The following blog post was provided by Tungsten Branding, a North Carolina-based branding specialist that has helped over 250 companies with their branding.
In the marketing world, branding is the protein and advertising is the carbs
In a rush to drive more sales, many business owners do what only seems natural — discount their products and services to entice customers to buy… right now. And while this may seem to make perfect sense, it’s much the equivalent of consuming a steady diet of sugar to give your body more energy. This strategy works in the short run and fails miserably over time. On the other hand, branding is like eating a solid protein meal, not the rush of a big sale, but better for your bottom line over time. So what makes branding the better strategy?
As the former owner of a full-service advertising agency, I saw the desperation of business owners, needing to drive sales, pay extraordinary amounts of money to push customers to their doors. Not only was it expensive to advertise, the ads also had to promise some sort of discount, creating a double whammy to the profit line… advertising expense and products discounts.
The thinking went like this, “If we can get lots of customers to try us out at a cheap price, then they’ll come back later and pay full price.” The only problem with that theory was that it rarely worked. In reality, the transactional sales ad (the “sugar”) created a short-term bump in sales, but at the same time, taught customers that the real value of the product or service was the savings. In some perverse equation, it did the opposite of what it was intended to do, it turned the business into a commodity, one that’s based on lowest price takes all.
The flip side of this sugar addiction is building your company’s brand image. Branding is owning a position in your customer’s mind. This might be safety, efficiency, convenience, performance, prestige, quality, etc. These are attributes that every customer wants, maybe not today and right this second, but in time. Ask yourself this question, “Do you want a cheap car or a safe car?” Given the choice, most consumers want the positive benefit of a product or service, not the savings. Customers want a solution to their problems, not $10 off.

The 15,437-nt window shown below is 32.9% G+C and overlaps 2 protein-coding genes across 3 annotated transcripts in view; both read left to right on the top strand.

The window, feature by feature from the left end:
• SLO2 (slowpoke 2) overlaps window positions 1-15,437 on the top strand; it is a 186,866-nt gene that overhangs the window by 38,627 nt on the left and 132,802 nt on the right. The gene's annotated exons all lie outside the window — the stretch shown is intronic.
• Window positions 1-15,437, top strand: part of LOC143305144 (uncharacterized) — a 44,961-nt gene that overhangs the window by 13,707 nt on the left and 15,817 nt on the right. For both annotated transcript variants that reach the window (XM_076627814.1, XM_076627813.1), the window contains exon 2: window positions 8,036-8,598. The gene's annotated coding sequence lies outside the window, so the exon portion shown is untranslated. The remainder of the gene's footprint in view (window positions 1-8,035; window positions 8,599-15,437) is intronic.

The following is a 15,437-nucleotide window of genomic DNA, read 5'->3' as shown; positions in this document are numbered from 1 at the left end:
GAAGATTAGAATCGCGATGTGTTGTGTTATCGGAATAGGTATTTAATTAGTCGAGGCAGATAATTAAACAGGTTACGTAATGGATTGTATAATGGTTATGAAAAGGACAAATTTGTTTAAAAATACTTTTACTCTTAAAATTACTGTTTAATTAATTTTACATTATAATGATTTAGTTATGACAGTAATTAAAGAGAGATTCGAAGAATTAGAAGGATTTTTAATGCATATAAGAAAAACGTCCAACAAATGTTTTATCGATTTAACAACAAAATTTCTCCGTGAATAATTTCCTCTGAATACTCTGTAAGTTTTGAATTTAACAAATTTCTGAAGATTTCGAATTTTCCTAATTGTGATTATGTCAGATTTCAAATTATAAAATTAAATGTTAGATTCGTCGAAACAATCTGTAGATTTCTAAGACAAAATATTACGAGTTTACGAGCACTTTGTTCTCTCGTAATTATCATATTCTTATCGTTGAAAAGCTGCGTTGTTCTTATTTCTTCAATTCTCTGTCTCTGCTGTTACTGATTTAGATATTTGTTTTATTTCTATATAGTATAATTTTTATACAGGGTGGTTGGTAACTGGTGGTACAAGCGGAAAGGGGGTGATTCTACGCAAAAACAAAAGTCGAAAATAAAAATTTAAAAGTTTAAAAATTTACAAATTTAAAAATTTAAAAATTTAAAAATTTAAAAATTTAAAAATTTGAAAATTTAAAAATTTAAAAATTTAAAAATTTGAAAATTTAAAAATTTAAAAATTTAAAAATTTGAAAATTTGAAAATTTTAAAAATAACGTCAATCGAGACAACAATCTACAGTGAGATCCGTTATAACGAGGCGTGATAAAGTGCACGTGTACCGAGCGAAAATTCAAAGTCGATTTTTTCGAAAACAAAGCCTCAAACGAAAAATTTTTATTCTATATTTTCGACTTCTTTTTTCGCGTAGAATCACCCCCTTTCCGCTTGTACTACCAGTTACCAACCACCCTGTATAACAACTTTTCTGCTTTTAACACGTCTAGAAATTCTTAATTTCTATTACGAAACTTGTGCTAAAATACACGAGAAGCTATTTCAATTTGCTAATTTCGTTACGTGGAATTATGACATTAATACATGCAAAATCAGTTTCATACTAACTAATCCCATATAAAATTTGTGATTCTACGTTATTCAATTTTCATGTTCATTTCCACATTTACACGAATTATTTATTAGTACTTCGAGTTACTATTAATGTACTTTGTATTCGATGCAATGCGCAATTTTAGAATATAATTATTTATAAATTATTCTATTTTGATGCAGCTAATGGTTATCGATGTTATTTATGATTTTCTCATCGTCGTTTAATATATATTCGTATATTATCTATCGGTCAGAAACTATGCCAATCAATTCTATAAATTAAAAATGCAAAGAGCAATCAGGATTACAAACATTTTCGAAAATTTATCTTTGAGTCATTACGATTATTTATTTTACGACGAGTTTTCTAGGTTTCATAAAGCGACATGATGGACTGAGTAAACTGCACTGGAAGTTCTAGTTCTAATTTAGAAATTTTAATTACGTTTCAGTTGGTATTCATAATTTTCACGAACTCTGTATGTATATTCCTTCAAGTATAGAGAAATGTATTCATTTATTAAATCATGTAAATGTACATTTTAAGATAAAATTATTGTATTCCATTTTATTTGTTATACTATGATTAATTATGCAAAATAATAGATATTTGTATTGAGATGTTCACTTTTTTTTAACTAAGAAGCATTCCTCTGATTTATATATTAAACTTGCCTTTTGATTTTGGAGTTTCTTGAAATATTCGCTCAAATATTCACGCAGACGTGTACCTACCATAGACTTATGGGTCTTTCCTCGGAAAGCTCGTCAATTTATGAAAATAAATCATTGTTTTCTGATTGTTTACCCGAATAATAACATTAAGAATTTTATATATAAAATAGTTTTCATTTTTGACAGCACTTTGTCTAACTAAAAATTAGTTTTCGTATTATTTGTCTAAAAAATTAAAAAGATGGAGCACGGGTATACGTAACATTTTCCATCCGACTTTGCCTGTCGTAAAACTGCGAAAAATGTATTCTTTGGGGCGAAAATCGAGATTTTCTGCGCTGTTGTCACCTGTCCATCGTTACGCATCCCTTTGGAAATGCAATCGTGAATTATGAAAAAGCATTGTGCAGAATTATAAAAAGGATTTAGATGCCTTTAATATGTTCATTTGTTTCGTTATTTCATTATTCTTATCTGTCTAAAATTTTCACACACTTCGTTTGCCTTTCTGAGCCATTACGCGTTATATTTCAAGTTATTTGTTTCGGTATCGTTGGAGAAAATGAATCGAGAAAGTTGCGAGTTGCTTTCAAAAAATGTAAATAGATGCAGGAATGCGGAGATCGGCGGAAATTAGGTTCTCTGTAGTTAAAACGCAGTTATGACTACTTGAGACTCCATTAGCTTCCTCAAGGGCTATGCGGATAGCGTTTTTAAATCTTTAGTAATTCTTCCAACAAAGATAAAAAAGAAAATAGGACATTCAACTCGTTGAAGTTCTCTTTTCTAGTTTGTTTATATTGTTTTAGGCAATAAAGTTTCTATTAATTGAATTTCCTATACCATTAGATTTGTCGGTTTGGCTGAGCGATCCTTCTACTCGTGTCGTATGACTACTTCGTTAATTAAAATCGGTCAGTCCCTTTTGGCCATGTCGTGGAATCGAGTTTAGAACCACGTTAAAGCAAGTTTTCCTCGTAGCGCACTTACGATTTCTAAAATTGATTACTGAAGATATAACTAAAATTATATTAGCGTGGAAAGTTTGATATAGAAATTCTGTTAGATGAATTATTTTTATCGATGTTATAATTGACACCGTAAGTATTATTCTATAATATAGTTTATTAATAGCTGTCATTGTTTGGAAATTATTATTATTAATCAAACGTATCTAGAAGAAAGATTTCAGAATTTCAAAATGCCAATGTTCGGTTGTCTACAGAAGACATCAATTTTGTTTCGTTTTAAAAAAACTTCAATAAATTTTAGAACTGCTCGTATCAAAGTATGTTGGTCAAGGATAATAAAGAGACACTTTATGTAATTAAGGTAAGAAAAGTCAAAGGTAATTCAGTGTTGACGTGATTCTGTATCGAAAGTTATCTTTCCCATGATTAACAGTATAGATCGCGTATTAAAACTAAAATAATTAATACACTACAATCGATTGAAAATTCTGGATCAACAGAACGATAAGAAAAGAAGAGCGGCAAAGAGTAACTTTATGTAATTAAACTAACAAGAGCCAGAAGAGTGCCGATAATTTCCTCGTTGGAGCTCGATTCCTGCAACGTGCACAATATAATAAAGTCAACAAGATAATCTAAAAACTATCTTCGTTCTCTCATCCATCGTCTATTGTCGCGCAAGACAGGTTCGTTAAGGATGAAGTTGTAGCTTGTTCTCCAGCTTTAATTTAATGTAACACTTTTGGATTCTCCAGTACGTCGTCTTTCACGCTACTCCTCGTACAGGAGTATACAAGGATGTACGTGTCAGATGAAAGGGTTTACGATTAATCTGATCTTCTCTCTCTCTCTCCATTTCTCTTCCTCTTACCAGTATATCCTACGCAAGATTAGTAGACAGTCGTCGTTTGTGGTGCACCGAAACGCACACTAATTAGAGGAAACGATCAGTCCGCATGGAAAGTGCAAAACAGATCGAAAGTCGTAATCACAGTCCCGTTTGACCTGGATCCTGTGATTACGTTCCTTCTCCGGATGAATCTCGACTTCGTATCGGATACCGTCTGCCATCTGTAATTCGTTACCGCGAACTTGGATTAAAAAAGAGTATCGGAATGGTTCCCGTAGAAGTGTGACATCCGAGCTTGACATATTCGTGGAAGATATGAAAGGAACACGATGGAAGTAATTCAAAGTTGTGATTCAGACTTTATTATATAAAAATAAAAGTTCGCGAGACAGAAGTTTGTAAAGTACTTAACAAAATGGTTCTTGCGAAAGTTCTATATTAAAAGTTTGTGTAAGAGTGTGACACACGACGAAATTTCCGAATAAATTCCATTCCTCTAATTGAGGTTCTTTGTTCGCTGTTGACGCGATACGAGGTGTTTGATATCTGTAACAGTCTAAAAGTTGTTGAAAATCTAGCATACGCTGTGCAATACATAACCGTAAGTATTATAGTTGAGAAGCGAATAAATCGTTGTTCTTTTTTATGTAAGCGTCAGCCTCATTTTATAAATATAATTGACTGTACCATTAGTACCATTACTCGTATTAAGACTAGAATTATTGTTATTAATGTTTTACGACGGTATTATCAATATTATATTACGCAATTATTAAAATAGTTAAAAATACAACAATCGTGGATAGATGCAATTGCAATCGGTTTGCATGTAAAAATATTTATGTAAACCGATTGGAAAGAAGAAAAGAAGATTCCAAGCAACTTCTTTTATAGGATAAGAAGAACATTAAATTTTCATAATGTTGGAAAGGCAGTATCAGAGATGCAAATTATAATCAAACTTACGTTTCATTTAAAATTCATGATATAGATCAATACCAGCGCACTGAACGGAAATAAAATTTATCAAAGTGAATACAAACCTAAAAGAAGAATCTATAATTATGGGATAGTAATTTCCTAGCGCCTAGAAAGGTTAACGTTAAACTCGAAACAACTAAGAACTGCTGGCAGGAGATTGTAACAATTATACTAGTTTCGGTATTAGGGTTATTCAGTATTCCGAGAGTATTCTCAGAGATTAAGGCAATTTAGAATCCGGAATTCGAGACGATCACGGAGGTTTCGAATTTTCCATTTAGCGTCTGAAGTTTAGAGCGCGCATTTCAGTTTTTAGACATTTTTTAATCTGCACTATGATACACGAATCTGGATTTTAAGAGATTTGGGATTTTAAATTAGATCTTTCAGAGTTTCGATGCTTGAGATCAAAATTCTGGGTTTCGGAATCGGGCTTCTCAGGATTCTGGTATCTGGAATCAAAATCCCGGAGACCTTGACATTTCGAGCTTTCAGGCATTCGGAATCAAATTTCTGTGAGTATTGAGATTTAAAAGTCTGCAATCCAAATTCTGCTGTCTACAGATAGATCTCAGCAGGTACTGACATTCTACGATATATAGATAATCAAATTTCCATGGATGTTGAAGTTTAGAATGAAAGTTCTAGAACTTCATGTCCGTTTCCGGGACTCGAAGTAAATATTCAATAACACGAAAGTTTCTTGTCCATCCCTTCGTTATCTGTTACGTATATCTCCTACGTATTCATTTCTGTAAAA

That’s why you rarely see Apple products with massive discounts, or Volvos being blown out this weekend only. Or Rolex watches, buy one get one free. They have all managed to brand their business, to own a desirable quality, from cool innovation, to safety to social status. And the beauty of this strategy is that customers will always pay more for benefits than features.
As a company naming and branding firm, we now promote clarity, helping clients get their story straight. Clarity is much more valuable than “naming.” There are dozens of crowdsourcing sites that will sling names out for next to nothing, but clients will pay a premium for brand identities that give them a clear, concise, and compelling image.
When we first named and marketed Mt. Washmore, an express tunnel car wash in the Tampa Bay market, we offered car washes for as little as $1. Traffic was sightly up while we ran the promotion but then dropped right after the offer ended. We finally went back to promoting the quality, service, and benefits of the wash, getting a superior wash and wax from a friendly staff. Our numbers steadily grew over time, with no discounts, and happier customers. We quit training our customers to only come for sales, and to see the value of trained professional workers providing a top quality wash from a state-of-the-art facility.
The brand message? Mt. Washmore… it’s a total “rush!”
We sold the experience, not the discount. We kept it short and sweet. And we saw a significant increase in our positive 5-star ratings on Google local business. The give-a-way strategy did just that… gave away profits and attracted disgruntled customers expecting something for nothing. To add insult to injury we paid for the $1 car wash ads, further eroding the bottom line.
What is it about your business that is unique and separates you from the competition? Can you summarize it into one short, punchy and memorable line? Here are some examples that we have created:
ParkPlace — The Ultimate Garage Space
Big Earth Supply — Our Name Speaks Volumes
Spruce Maintenance — The Everclean Company
CalmCoyote — Taming Wild Skin
StreetKing — Rule the Road
The purpose of these slogans is to position your company in your own industry. Instead of telling them what you do (e.g. Midtown Seafood… 10% off seafood every Tuesday) tell them how you do what you do (Midtown Seafood… Voted Freshest 5 Straight Years!)
By branding and positioning your company around your core attributes, you will embed your message in your customer’s mind and train them to call you for what you do best. That makes for a happier customer, better margins, and repeat business. That’s building a more muscular brand based on “protein” rather than a skinny business surviving on sugar.
About the author: Phil Davis is President of Tungsten Branding, a global top 5 company naming and branding firm based in western North Carolina. Phil is a frequent writer, blogger, and speaker on the subject of brilliant branding, having named over 250 regional, national and international firms.